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The East African : Sep 22nd 2014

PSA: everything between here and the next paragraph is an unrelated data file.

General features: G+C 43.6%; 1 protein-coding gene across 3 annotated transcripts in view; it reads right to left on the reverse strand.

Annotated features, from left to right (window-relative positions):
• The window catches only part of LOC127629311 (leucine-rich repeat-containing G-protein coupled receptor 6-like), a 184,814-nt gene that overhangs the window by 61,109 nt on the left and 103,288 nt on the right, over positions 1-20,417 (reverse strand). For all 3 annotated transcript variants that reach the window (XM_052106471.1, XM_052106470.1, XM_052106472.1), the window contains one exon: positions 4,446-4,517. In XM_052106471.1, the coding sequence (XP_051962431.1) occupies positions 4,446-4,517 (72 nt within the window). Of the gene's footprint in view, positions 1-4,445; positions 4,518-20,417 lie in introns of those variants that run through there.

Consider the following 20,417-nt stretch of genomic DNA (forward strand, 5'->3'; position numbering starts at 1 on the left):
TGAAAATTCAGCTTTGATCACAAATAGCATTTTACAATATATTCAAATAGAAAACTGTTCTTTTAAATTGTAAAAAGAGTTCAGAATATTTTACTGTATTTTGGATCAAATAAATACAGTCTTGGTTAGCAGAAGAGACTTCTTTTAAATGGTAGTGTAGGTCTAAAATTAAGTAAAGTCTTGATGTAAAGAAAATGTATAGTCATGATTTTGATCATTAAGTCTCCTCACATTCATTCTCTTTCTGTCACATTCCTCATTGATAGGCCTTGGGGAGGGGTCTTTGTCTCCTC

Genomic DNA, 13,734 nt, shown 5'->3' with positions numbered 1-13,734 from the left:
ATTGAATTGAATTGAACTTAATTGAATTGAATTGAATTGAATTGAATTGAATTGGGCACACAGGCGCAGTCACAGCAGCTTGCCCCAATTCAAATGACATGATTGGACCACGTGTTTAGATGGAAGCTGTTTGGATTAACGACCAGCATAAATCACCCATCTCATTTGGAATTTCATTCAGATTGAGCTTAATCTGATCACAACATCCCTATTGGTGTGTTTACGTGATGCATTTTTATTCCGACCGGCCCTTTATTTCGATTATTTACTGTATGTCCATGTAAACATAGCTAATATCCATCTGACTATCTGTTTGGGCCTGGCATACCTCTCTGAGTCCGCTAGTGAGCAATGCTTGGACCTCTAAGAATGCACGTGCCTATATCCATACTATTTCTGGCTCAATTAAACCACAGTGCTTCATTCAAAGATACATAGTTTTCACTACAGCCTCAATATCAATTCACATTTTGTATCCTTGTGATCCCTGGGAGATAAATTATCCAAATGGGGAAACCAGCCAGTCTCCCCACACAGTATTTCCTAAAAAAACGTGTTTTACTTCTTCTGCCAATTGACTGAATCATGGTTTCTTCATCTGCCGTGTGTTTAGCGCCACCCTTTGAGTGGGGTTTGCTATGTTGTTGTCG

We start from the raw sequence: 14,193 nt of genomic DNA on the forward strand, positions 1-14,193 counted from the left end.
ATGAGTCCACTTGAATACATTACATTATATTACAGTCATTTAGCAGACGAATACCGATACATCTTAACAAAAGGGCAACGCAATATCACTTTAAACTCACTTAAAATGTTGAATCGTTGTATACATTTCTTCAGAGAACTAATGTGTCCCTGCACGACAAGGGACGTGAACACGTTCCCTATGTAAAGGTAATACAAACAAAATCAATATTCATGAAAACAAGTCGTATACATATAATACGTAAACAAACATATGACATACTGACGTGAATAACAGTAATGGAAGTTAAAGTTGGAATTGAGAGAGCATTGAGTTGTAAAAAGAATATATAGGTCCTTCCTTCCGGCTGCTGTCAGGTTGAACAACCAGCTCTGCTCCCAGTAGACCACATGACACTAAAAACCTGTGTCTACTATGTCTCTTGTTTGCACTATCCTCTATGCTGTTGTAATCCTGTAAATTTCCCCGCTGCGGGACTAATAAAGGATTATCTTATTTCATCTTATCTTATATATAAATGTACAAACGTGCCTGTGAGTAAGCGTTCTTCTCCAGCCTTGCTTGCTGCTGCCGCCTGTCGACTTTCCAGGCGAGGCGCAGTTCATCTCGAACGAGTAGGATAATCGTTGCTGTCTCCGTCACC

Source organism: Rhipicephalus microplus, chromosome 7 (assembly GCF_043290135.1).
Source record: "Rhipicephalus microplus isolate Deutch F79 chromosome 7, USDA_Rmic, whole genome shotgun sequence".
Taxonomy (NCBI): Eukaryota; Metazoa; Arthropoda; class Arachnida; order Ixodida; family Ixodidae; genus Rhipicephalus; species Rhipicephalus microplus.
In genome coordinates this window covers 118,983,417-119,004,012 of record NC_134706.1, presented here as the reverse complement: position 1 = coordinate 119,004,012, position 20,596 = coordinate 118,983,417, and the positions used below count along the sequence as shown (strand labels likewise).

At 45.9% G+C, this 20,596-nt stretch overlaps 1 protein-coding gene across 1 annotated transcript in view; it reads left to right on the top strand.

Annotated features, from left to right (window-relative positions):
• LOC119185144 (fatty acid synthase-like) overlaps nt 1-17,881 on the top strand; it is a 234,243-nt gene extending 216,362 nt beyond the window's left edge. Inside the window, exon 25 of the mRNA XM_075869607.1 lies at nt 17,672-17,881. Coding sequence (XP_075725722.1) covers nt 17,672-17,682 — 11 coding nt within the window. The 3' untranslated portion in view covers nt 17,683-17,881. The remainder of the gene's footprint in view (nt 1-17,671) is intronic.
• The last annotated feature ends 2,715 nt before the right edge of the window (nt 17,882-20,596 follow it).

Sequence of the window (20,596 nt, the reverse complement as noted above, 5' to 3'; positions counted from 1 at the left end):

44 The EastAfrican BUSINESS SEPTEMBER 20-26,2014 Anxiety among Uganda p≥ofessional bodies as tax exemption sc≥apped By BERNARD BUSUULWA The EastAfrican A DECISION taken by Uganda’s Tax Tribunal to scrap income tax exemptions enjoyed by the Institute of Certified Public Accountants of Uganda (ICPAU) has unsettled members and set a legal precedent that could affect incomes collected by other professional bodies. The Tax Appeals Tribunal A mobile phone user. Picture: File G≥owth of mobile money and phone apps to unleash digital ecosystem A ccording to IBM’s estimations, the full replacement of physical cash transactions with electronic payments could unlock over $4.13 trillion in fresh revenue. Although it is unlikely that cash will go away entirely, just replacing 25 per cent of today’s cash transactions could translate into over $1 trillion in new revenue for the payments value chain. This incremental revenue has a rare characteristic: As opposed to the friction created by incumbents defending themselves from disruptors, no one monetises transactions in cash at an industrial level so replacing cash would not trigger aggressive competitive reactions — simply put, cash doesn’t fight back. By now no one should be sur- prised to learn that mobile network operators (MNOs) have taken the lead in monetising this massive mobile money opportunity. What may surprise some, however, is the recent acceleration of this market both in terms of the number of users and frequency of transactions in some markets. There are over 200 million registered users globally. MNOs have leveraged a set of unique assets to do this: Massive client bases at all socio-economic levels, dense physical agent networks — required for the conversion of cash to electronic value and vice versa —and the tight control they have over the content and services offered on basic devices. For banks and other parties interested in mobile money, these are pretty high barriers to entry and it would take a longtime and lots of money to replicate them. But the numbers at the begin- COMMENTARY ALBERTO JIMINEZ “By now no one should be surprised to learn that mobile network operators have taken the lead in monetising mobile money opportunity.” ning of this article assume that emerging markets consumers will continue to behave like they do today. The reality is that the digital ecosystems spurred by app stores and trends like the ever growing sharing economy, will further accelerate the number of digital interactions these consumers conduct; changing their lives, just like they have changed ours in developed markets. Only two years ago I used to hail taxis almost daily in New York and pay in cash at the end of the rides, but today I mostly use one of the apps on my phone for both hailing and paying for this same service. This natural evolution of mo- bile money ecosystems requires a significant transformation in the underlying platforms behind these services. Now the needs of the users of these platforms — consumers at one end, and digital ecosystem players at the other — require enterprise-grade platforms: The ones that work every time, all the time, and offer a wide-range set of connections to the rest of the ecosystem to quickly grow the relevance of a mobile money service in the life of the consumer. This is the very definition of what cloud technology can deliver. Highly scalable, always available, flexible platforms that allow immediate provisioning of core services and API-based connections to the rest of the ecosystem, including billers and anyone else that needs to collect funds from consumers in exchange for goods or services. A mobile money service delivered from the Cloud has the ability to increase the number of use cases by scale factors in short periods of time. The possibilities in health care, education, transport, media & entertainment, and government services just to name a few industries, are endless. But the final, and potentially larger, opportunity is the value that data can unlock for businesses in mobile money platforms. Besides the voice service provided by MNOs, the rest of behaviours and commercial interactions of consumers exclusively using cash is simply unknown to businesses. Our digital footprint in developed markets is large and it allows commercial enterprises, across industries to understand us as consumers and tailor their products and services so that they become essential in our lives. Mobile Money can enable businesses to do the same for billions more. The w≥ite≥ is IBM’s p≥og≥amme di≥ecto≥ fo≥ Mobile Payments (TAT) ruled about two months ago that income tax exemptions enjoyed by ICPAU in the past were illegal because they are not provided for under Section 21 of the Income Tax Act of 1997, according to sources at the Uganda Revenue Authority (URA). This followed a case filed by ICPAU challenging the taxman’s decision to levy income tax on its revenues, with the institute claiming it is a non-profit organisation focused on training students seeking to attain core qualifications in accountancy. In contrast, the taxman argued that ICPAU’s activities had evolved over time and subsequently changed its character to an educational institution engaged in enrolling students, administering exams and awarding qualifications. 1,752 The members of Certified Public Accountants of Uganda Following the removal of income tax exemptions granted to schools, colleges and universities in this year’s budget proposals, URA officials argued that the institute was liable for income tax under the existing law. Income tax is applied on business, property and employment earned by taxpayers during the financial year. Categories of income tax include corporation tax, which is charged at 30 per cent against profits earned by companies and partnerships, withholding tax charged on payments for goods and services and Pay As You Earn levied on employee salaries. In its ruling, the tribunal cited clauses in the Income Tax Act that offer exemptions to selected local and foreign organisations, diplomatic missions and officers of the Uganda Police Force and Army. Under Section 21, institutions that include Bank of Uganda, East African Development Bank, World Bank, International Monetary Fund, African Development Bank, European Investment Bank and the French Development Bank (AFD) among others are exempted from income tax in Uganda. This list excludes local professional bodies and associations, the tribunal noted. Directly exempted “The tribunal ruled that ICPAU should pay income tax because it is not directly exempted by law. The Institute’s operations have gradually changed into those of a school that registers students and conducts examinations and is therefore liable to income tax. This ruling will also affect other local professional bodies that have traditionally benefitted from income tax exemptions,” said Protazio Begumisa, URA’s Commissioner for Audit and Compliance. However, the Institute’s leadership remains divided on whether to appeal the tribunal decision. Other professional bodies likely to be affected by this ruling include the Uganda Institute of Banking and Financial Services, Uganda Law Society and Uganda Institute of Professional Engineers. Data compiled by ICPAU shows the number of registered members grew by 139 to 1,752 at the end of December 2013. The total number of students pursuing Certified Public Accountants courses increased by 1,783 to 8,350 during the same period. In comparison, the total number of students pursuing Accounting Technician Courses (ATC) rose by 51 to 1,823 in December 2013. Late registration Students enrolled on the CPA programme are currently charged registration fees of Ush100, 000($38) and annual renewal fees of Ush85, 000($32). Examination fees for level one students stand at Ush70,000 ($26) per paper for normal registration while late registration carries a fee of Ush105,000($40) per paper. Students enrolled on the ATC programme are charged registration fees of Ush90,000 ($34) and annual renewal fees of Ush85,000 ($32). Examination fees for level one students enrolled on this programme stand at Ush45,000($17) per paper for normal registration and Ush67,500($26) per paper for late registration.